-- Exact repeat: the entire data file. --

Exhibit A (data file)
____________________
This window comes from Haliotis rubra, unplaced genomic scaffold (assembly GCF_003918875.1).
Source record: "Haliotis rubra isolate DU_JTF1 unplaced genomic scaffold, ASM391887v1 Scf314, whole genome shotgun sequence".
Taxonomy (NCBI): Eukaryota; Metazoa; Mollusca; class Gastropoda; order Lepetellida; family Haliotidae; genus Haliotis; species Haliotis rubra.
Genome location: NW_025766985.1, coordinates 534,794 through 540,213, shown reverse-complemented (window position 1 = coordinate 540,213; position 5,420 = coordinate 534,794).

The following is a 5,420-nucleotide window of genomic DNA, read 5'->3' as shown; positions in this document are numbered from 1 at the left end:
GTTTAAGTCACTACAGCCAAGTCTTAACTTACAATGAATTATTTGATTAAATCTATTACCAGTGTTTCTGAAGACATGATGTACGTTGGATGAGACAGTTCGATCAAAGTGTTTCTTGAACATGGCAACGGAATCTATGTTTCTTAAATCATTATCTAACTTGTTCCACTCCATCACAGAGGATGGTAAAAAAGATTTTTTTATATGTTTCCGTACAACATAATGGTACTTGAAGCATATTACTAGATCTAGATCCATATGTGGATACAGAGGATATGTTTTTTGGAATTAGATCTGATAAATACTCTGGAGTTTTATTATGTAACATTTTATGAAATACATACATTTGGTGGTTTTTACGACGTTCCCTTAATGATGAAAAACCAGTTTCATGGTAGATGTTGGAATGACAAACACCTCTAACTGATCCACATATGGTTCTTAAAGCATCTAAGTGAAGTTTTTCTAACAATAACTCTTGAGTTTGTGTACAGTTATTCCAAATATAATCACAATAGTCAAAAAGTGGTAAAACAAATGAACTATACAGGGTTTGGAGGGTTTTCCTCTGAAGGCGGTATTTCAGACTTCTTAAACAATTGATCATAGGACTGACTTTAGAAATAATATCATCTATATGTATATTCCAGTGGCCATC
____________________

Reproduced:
This window comes from Haliotis rubra, unplaced genomic scaffold (assembly GCF_003918875.1).
Source record: "Haliotis rubra isolate DU_JTF1 unplaced genomic scaffold, ASM391887v1 Scf314, whole genome shotgun sequence".
Taxonomy (NCBI): Eukaryota; Metazoa; Mollusca; class Gastropoda; order Lepetellida; family Haliotidae; genus Haliotis; species Haliotis rubra.
Genome location: NW_025766985.1, coordinates 534,794 through 540,213, shown reverse-complemented (window position 1 = coordinate 540,213; position 5,420 = coordinate 534,794).

The following is a 5,420-nucleotide window of genomic DNA, read 5'->3' as shown; positions in this document are numbered from 1 at the left end:
GTTTAAGTCACTACAGCCAAGTCTTAACTTACAATGAATTATTTGATTAAATCTATTACCAGTGTTTCTGAAGACATGATGTACGTTGGATGAGACAGTTCGATCAAAGTGTTTCTTGAACATGGCAACGGAATCTATGTTTCTTAAATCATTATCTAACTTGTTCCACTCCATCACAGAGGATGGTAAAAAAGATTTTTTTATATGTTTCCGTACAACATAATGGTACTTGAAGCATATTACTAGATCTAGATCCATATGTGGATACAGAGGATATGTTTTTTGGAATTAGATCTGATAAATACTCTGGAGTTTTATTATGTAACATTTTATGAAATACATACATTTGGTGGTTTTTACGACGTTCCCTTAATGATGAAAAACCAGTTTCATGGTAGATGTTGGAATGACAAACACCTCTAACTGATCCACATATGGTTCTTAAAGCATCTAAGTGAAGTTTTTCTAACAATAACTCTTGAGTTTGTGTACAGTTATTCCAAATATAATCACAATAGTCAAAAAGTGGTAAAACAAATGAACTATACAGGGTTTGGAGGGTTTTCCTCTGAAGGCGGTATTTCAGACTTCTTAAACAATTGATCATAGGACTGACTTTAGAAATAATATCATCTATATGTATATTCCAGTGGCCATC